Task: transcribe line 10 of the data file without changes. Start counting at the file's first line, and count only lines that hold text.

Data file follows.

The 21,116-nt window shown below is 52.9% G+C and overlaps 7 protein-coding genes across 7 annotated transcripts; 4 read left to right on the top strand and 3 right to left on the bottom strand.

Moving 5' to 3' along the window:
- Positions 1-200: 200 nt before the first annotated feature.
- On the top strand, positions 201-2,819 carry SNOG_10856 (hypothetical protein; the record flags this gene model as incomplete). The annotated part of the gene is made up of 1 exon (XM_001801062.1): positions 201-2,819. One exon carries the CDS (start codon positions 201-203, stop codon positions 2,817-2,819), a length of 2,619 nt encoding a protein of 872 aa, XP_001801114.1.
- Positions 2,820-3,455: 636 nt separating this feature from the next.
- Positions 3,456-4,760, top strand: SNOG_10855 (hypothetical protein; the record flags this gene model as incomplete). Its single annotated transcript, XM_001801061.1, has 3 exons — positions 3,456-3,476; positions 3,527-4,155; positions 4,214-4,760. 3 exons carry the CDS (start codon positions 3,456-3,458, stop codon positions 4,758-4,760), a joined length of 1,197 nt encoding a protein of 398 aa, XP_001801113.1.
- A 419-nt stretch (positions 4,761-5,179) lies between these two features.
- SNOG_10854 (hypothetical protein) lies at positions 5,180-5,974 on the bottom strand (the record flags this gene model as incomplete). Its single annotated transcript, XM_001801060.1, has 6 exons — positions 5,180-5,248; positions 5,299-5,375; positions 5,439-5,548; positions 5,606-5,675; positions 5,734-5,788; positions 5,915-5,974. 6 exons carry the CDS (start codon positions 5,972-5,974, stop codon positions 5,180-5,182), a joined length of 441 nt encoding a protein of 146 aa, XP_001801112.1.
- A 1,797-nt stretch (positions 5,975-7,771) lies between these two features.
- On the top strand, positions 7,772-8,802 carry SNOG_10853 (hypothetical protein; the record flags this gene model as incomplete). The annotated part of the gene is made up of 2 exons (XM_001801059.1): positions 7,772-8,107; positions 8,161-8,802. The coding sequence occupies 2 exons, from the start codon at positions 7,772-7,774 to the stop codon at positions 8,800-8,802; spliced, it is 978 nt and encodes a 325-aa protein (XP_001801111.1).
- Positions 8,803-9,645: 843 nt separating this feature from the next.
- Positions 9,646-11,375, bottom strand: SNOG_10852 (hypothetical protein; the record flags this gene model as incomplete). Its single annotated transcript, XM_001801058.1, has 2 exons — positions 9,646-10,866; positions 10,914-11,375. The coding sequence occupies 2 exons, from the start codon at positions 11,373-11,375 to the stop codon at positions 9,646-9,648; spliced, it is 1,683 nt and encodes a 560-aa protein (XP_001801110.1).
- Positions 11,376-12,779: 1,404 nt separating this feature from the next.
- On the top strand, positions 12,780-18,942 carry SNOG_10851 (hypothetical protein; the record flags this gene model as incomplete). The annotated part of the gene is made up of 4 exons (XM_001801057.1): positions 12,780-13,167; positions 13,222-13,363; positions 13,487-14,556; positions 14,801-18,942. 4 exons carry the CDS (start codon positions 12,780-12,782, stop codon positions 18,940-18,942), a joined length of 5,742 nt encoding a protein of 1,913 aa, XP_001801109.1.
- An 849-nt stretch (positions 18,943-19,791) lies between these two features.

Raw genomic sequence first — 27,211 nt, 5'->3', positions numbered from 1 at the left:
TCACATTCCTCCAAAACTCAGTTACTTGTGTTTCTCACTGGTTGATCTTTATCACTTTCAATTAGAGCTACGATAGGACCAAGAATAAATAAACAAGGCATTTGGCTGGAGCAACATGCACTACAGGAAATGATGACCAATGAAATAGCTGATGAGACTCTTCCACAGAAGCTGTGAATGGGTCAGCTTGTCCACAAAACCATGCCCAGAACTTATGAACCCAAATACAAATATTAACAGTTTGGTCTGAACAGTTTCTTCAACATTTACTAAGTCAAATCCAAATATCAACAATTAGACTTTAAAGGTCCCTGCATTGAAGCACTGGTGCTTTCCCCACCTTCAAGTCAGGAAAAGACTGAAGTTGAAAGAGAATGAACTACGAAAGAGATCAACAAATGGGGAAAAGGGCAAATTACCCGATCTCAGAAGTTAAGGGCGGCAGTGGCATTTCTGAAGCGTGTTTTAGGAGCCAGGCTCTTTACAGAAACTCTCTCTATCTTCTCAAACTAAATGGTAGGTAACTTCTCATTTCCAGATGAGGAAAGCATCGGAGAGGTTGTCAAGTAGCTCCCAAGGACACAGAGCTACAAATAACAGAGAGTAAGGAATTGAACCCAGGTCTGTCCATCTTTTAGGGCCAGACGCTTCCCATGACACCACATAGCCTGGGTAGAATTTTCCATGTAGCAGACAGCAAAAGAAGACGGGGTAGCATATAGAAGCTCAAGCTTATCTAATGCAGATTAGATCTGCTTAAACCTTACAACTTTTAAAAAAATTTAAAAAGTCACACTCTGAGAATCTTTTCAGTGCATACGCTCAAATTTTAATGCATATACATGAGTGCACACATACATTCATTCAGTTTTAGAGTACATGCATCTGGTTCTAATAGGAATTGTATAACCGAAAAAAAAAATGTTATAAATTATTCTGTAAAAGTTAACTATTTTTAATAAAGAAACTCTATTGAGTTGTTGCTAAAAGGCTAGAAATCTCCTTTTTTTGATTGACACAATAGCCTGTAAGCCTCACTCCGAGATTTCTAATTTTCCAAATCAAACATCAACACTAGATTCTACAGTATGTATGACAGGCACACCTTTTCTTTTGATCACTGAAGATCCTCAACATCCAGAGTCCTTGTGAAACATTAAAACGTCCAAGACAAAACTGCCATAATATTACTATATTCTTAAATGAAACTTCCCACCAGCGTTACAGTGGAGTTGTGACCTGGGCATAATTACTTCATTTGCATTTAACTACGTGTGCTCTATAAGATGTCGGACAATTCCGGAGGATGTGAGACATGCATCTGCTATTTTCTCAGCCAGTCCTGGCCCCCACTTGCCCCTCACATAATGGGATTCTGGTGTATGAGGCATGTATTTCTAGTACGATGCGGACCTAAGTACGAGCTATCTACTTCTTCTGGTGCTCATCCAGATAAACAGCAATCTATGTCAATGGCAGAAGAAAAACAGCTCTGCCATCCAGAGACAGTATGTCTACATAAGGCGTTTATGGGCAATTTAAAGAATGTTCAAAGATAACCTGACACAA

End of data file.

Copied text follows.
- On the top strand, positions 7,772-8,802 carry SNOG_10853 (hypothetical protein; the record flags this gene model as incomplete). The annotated part of the gene is made up of 2 exons (XM_001801059.1): positions 7,772-8,107; positions 8,161-8,802. The coding sequence occupies 2 exons, from the start codon at positions 7,772-7,774 to the stop codon at positions 8,800-8,802; spliced, it is 978 nt and encodes a 325-aa protein (XP_001801111.1).